0:42:16.0 Mike Vacanti: Over the course of seven months, right? If you would’ve been meticulous and obsessive during that one week and been like excuse me, what kind of oil is this cooked in? Or is this cooked in butter, and really started to drill down and read a few articles about the subject, you’re going to save yourself so much work and so much time and lack of progress over the long run. Do I weigh my foods raw or cooked, like getting out a food scale and realizing like oh, I can get more volume of strawberries for only 100 calories compared to 100 calories of mango, is a little bit less food, compared to 100 calories of dried fruit is almost nothing, and really starting to… By doing it obsessively, you’re just going to learn an insane amount and that’s a perfect example of taking action first. So deciding I’m going to do this for a week and then doing research on what you’re doing. So Googling, asking someone questions, doing things allows you to learn more effectively than just reading about the thing.

 

0:43:27.4 Jordan Syatt: Yeah. I just made this up in my head but I was thinking, one of the best learning tools or learning experiences someone can have is going to the grocery store and trying to find foods that are lower calorie, higher protein, higher fiber options. So actively go out of your way. Go to the grocery store. You don’t even need to buy anything. Just go there and actively try and find the foods that are lower calorie, higher protein, lower calorie, higher fiber. It doesn’t have to be all in one. Just find lower calorie, high protein and then find lower calorie, high fiber. Just try and find those foods. Man, the amount that you learn. It’s crazy how much that we have available to us nowadays in grocery stores but go to the frozen food section and find which options are… Look at the Ben & Jerry’s versus the Halo Top. Look at… Immediately you’re going to be like holy shit, this is amazing. And then you’ll be like, okay, cool. So I could either have the whole pint of Halo Top for this, or you know what? I would rather have the regular Ben & Jerry’s but only have this amount. You get to decide which one is better for you, but you’ll learn a huge amount just by doing this.

 

0:44:36.6 Jordan Syatt: Whereas you might see both of those and think oh, they must be equal, and then you end up eating the whole Ben & Jerry’s when the reality is well, if you’re going to eat the whole thing probably better for you to just get the Halo Top, but if you have more self-control, you want to have the higher calorie option, get the Ben & Jerry’s that’s totally fine. Or adjust your calories later in the day, you find these tortillas, you find the beans, you find the strawberries. You Google, all right how many calories are on a watermelon? Oh, my God. A whole pound of watermelon only has 145 calories. Spend an hour, two hours, three hours. Go to the grocery store and I would say, try and find 50 low calorie, high proteinlow calorie, high fiber options. Try and find 50 of them that you would enjoy. Go through every aisle, every… Just an hour, two hours, three hours try and find 50. Don’t leave until you find 50. Do a scavenger hunt. You’ve got to find 50 of them. The amount that you would learn in that timeframe is invaluable.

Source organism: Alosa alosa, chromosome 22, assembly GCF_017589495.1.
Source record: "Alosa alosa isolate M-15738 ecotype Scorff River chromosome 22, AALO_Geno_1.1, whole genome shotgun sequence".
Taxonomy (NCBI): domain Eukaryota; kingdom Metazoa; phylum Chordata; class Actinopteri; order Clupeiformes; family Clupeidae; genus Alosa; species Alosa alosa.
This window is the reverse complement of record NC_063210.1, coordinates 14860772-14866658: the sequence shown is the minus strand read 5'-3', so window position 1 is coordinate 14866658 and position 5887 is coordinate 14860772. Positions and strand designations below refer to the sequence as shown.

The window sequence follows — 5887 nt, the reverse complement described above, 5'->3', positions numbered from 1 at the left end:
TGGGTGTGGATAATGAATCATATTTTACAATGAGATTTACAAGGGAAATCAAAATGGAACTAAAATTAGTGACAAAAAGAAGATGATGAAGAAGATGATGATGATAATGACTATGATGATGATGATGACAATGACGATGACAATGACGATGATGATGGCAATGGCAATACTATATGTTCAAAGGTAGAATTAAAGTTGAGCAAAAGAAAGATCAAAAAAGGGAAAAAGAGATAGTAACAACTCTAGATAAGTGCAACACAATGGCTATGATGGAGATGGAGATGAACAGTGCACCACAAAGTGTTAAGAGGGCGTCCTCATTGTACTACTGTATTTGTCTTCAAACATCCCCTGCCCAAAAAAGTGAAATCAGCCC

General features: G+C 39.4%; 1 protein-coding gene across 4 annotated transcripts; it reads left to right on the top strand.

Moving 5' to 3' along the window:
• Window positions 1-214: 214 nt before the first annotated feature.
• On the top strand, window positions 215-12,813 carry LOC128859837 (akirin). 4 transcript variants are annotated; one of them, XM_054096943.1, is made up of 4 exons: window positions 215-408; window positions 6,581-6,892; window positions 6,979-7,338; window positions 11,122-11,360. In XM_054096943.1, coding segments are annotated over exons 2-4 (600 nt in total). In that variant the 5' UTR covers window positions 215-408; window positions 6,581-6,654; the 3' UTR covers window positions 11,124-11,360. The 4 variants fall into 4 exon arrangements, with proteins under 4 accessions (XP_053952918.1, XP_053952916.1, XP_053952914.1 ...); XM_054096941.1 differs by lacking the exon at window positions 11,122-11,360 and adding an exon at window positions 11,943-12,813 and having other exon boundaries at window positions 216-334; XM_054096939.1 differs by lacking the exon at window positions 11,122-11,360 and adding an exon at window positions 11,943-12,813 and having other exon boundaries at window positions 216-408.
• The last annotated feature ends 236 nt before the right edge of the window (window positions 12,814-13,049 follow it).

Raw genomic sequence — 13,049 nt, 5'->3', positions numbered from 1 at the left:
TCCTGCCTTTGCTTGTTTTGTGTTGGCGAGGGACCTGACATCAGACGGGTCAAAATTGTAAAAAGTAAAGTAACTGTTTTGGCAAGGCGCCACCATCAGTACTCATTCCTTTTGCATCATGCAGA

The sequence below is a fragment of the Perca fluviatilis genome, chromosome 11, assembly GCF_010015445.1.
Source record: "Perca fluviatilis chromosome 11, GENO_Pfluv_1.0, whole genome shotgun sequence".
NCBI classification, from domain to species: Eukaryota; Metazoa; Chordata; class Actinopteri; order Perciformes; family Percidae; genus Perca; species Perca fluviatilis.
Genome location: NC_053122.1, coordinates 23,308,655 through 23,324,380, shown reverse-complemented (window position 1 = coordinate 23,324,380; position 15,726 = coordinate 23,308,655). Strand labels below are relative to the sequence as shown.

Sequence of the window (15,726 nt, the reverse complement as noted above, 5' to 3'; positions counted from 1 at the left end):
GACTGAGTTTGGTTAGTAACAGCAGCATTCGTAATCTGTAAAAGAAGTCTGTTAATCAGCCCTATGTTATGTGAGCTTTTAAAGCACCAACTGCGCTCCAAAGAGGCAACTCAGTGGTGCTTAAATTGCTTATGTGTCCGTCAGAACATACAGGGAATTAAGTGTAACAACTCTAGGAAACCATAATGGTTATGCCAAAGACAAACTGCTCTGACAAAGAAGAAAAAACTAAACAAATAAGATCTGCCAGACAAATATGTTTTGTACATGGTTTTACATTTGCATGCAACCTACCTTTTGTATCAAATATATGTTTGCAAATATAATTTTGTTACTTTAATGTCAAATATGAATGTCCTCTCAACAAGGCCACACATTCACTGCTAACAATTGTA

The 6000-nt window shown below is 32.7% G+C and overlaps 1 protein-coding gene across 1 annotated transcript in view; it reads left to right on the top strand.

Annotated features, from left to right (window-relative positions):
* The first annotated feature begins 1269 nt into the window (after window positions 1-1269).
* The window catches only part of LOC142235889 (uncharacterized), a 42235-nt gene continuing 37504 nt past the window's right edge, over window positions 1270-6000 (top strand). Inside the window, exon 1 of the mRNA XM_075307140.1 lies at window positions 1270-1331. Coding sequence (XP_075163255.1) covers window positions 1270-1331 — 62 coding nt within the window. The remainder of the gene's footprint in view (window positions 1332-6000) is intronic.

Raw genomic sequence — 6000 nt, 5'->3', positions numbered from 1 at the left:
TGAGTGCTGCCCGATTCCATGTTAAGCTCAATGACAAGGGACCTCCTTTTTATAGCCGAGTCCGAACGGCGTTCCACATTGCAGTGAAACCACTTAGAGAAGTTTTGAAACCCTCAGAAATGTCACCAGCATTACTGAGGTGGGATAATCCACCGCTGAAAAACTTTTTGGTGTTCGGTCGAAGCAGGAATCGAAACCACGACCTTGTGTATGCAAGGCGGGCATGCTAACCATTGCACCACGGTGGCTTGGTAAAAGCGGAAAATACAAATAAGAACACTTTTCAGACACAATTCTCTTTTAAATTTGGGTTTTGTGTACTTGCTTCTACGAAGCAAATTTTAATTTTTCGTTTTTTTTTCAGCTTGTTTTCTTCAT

0:45:35.0 Mike Vacanti: Dude, I don’t know if there are 50. We might have to set the number at 25.

 

0:45:38.5 Jordan Syatt: Yeah, that’s true. That’s true. That’s a good point. Well, I mean… Yeah, that’s true. Or have different categories we’ll have. So low calorie filling, low calorie high fiber, low calorie high protein.

 

0:45:52.3 Mike Vacanti: Yeah. And in totality get the 50.

 

0:45:57.2 Jordan Syatt: Yeah. Yeah, yeah, yeah. Not like… Yeah.

 

0:46:00.4 Mike Vacanti: Yeah. I love that exercise.

 

0:46:01.4 Jordan Syatt: I think that’d be good.

 

0:46:01.7 Mike Vacanti: Could pay massive dividends. Could be the turning point for someone literally in your life, in your health.

 

0:46:06.5 Jordan Syatt: In your family’s health, you start filling your kitchen up with good stuff. Just the whole family starts eating better, feeling better. That’s a major thing, is people are like how do I get my family to eat better? Start filling up your kitchen with better stuff. The number of times I’ve had people tell me oh yeah, my family doesn’t eat what I eat. It’s like, who’s buying the other food? I am. Well stop fucking buying the other food. Stop putting it in your kitchen.

 

0:46:38.7 Mike Vacanti: Yep, 100%. And helping… That’s a great point that you make is by changing the foods that are available in your kitchen to improve your family’s health, improving your own health, if you haven’t had kids yet, and improving your own epigenetics will have a positive impact on your offspring. That’s another way to think about it. By being an exemplar of better and healthier habits and behaviors, you’re going to be a better leader. And show an example for what behaviors to model. Yeah. It’s not just you. Throw a pebble in a pond and the ripple goes out infinitely.

 

0:47:22.0 Jordan Syatt: The whole pond.

 

0:47:23.0 Mike Vacanti: Big pebble, whole pond.

 

0:47:25.6 Jordan Syatt: Tiny pebble makes a big ripple. Right?

 

0:47:31.8 Mike Vacanti: That’s true. It’s like a fortune. It’s like a fortune cookie. Okay. Mentorship sale ends in one week. May 21st get in before then. Apply if you haven’t already. Thank you for listening. We’ll be back next Tuesday because these are weekly uploads of the How to Become a Personal Trainer podcast. Have a good one. Get after it. See you soon.

 

0:47:47.9 Jordan Syatt: See you.